$100 Million Apart? | How ESPN has botched reporting on Lamar’s contract

Nov 27, 2022; Jacksonville, Florida, USA; Baltimore Ravens quarterback Lamar Jackson (8) runs to the sidelines against the Jacksonville Jaguars in the first quarter at TIAA Bank Field. Mandatory Credit: Nathan Ray Seebeck-USA TODAY Sports
Nov 27, 2022; Jacksonville, Florida, USA; Baltimore Ravens quarterback Lamar Jackson (8) runs to the sidelines against the Jacksonville Jaguars in the first quarter at TIAA Bank Field. Mandatory Credit: Nathan Ray Seebeck-USA TODAY Sports /

Yesterday morning a very informative podcast dropped by The Vault, a podcast dedicated specifically to covering the Baltimore Ravens, entitled ESPN Has Been MESSY With Its Handling of Lamar Jackson’s Contract Coverage. Co-host Sarah Ellison breaks down the timeline of just how inconsistent the reporting has been on the alleged contract offer from the Baltimore Ravens that Lamar Jackson declined back in September 2022.

On September 11, 2022, Senior NFL Insider Adam Schefter and Senior NFL Insider Chris Mortensen tag-teamed an article for ESPN documenting the news that Lamar Jackson declined a five-year contract extension, worth over $250 million dollars with $133 million fully guaranteed at signing.

Based on those numbers alone, the contract offer included a higher number of guaranteed monies, in total, than any other current NFL quarterback, including Kyler Murray who agreed to a five-year contract extension with the Arizona Cardinals in July 2022, worth $230.5 million dollars with $160 million dollars guaranteed over the length of the contract, not fully guaranteed at signing.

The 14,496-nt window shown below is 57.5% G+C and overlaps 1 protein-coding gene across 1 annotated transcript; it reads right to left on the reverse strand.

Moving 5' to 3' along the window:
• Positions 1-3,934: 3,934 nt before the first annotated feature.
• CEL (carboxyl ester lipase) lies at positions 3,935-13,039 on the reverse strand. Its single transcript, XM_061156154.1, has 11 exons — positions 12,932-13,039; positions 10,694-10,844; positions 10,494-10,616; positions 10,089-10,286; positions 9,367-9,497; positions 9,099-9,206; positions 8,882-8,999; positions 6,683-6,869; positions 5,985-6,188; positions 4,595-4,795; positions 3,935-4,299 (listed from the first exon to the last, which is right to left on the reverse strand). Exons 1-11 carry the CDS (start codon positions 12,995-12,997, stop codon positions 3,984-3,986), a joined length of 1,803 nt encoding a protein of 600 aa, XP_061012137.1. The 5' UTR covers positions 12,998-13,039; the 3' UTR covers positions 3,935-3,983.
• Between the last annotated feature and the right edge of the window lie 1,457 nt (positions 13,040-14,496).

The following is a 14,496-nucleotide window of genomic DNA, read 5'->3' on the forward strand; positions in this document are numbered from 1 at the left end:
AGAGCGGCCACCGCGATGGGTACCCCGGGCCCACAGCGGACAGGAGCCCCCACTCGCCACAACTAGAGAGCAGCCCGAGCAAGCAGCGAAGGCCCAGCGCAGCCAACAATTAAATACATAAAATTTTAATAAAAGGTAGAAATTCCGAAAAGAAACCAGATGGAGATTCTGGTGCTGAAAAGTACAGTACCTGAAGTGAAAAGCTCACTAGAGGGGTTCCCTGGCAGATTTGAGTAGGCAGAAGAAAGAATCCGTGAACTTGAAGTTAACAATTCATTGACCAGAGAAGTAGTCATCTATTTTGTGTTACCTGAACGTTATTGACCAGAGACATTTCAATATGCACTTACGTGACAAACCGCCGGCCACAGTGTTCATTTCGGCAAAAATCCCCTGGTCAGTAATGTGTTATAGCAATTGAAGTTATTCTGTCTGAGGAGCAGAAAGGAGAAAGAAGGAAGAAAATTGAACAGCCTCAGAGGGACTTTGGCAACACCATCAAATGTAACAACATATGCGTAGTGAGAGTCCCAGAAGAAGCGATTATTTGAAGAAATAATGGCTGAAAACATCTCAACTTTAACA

That is right where the rub is and the confusion begins in ESPN’s reporting on Lamar’s contract offer. If Lamar Jackson would have agreed to that offer, he would have received $133 million dollars as soon as his ink touched the paper AND he would have earned the second highest salary per year, trailing only Aaron Rodgers of the Green Bay Packers.

A contract valued at over $250 million dollars would typically satisfy anybody, one would think, but not in this particular case. Once Deshaun Watson received a five-year contract from the Baltimore Ravens’ division rival Cleveland Browns in March 2022, worth $230 million dollars fully guaranteed, it really spiked the quarterback market.